The Prince William County Board of Supervisors last week heard a report from the Citizens Bond Referendum Committee that hardly came as a surprise. Prince William County residents want roads -- more roads, better roads.

Not covered in the report, however, was the question of how to pay for what many see as the most important need in the county. Committee Chairman Terry Spellane said the group will further analyze the survey on which the report was based and come back to the board with specific funding recommendations by April 30. Despite its name, he said, the committee is not predisposed to a road bond referendum.

At its formation several months ago, the committee's charge from the board was to review the county's public facilities. A $10,000 survey was conducted by a Utah-based national research firm called Decision-Making-Information. Using random telephone interviews, the survey asked 356 residents 18 years of age and older four basic questions:

*Which county services are most important?

*How well does the county perform these services?

*Are these services performed better or worse than a year ago?

*Which service is it most important to improve?

Three geographic areas -- western urban, eastern urban and rural -- were represented.

Although building new roads is a state function, "construction of new roads" drew an 8.2 in importance on a scale of 1 to 10, while respondents gave the county a score of 5.1 for performance. In addition, "the road department" and "road maintenance" were listed as the two worst county services, receiving a 9 and an 8 "worst" rating respectively. Respondents in the mostly rural western end of the county tended to favor improvements to existing roads while the more urban eastern end participants leaned heavily toward new road construction, the survey showed. It also indicated that respondents viewed police and fire protection and public education as high in both importance and performance.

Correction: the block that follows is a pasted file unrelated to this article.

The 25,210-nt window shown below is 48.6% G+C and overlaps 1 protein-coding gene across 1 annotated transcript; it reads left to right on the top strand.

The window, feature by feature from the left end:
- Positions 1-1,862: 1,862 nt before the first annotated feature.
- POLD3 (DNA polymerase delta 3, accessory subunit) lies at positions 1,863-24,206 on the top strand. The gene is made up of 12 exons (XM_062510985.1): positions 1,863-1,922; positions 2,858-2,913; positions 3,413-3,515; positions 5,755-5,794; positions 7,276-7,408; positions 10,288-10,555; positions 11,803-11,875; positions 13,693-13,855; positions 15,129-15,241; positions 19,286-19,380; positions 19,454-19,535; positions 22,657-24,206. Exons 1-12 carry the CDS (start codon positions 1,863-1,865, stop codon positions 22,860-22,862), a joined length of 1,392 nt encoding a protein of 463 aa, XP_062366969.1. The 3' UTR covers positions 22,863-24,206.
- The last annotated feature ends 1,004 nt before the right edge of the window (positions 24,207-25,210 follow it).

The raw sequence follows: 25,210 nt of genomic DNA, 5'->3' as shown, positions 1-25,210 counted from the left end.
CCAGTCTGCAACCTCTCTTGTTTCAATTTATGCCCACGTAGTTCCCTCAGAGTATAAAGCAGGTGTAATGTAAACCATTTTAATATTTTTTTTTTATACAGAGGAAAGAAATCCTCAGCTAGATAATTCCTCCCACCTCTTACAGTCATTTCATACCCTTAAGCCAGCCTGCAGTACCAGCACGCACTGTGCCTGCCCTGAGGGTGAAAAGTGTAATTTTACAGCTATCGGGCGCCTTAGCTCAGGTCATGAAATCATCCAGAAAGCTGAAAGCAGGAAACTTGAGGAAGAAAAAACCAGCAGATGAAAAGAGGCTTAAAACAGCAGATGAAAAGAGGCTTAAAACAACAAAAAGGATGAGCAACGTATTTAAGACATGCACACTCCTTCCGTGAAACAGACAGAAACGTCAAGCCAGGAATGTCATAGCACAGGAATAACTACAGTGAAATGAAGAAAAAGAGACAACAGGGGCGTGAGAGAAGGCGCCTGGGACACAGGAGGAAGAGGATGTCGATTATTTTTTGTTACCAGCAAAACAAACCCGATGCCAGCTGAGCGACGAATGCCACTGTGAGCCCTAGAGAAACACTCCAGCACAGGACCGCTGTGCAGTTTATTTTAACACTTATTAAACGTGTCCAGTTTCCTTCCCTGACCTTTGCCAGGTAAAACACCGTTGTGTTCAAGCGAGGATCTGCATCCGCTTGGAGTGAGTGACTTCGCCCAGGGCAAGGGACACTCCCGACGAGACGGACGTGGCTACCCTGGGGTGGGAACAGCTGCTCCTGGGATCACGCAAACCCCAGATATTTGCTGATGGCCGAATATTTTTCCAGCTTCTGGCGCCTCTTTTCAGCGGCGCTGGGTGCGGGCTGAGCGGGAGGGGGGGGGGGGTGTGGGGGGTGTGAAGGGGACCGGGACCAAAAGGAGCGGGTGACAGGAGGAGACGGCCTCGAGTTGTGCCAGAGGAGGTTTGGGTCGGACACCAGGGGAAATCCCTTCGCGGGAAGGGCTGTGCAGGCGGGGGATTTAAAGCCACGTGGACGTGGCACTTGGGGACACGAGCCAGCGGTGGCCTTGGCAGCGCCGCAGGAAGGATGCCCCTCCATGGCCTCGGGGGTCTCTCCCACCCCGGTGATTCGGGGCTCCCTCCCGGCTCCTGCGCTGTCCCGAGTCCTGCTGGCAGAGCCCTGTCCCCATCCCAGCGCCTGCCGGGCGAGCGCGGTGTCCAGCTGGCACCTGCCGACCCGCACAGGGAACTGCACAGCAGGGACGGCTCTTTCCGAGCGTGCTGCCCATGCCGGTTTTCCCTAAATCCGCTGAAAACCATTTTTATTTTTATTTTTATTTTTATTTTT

Police and fire protection scored 9.4 in importance and 7.8 in performance; education drew a 9.1 importance rating and 7.2 in performance.

Survey respondents said they believed performance in all the above categories, including roads, has improved considerably during the last year.

Spellane said his committee found the responses regarding roads particularly interesting in light of last year's defeat of a $20 million road bond referendum.

Although a broad-based coalition of civil and business groups called Transpo '85 has launched a major effort to build support for another road bond issue, Spellane said his committee will attempt to provide the supervisors with other options as well.

He named toll roads and special taxing districts as possibilities. "We may recommend a multifaceted approach to the program -- a little bit of everything," he said.

County planner John Schofield said the report indicated that his department's job will be to educate the public about the source of road funding. "People have to realize that no matter who pays for roads, ultimately it comes out of the taxpayer's pocket.

"The difference is, if our taxes go up in Richmond, the taxpayer may not get his dollar's worth because the road money will have to be spread over the state. If local funds are used, improvements will all be in Prince William County," he said.

The survey showed that fully 80 percent of those questioned rated Prince William County as a good or excellent place to live, and 58 percent said that county government services overall are good or excellent.

The board has allotted another $10,000 for a second survey if the committee finds it necessary. According to officials, the information provided by the survey will benefit nearly every county agency. "No matter what else happens with this report, the county got its money worth," Schofield said.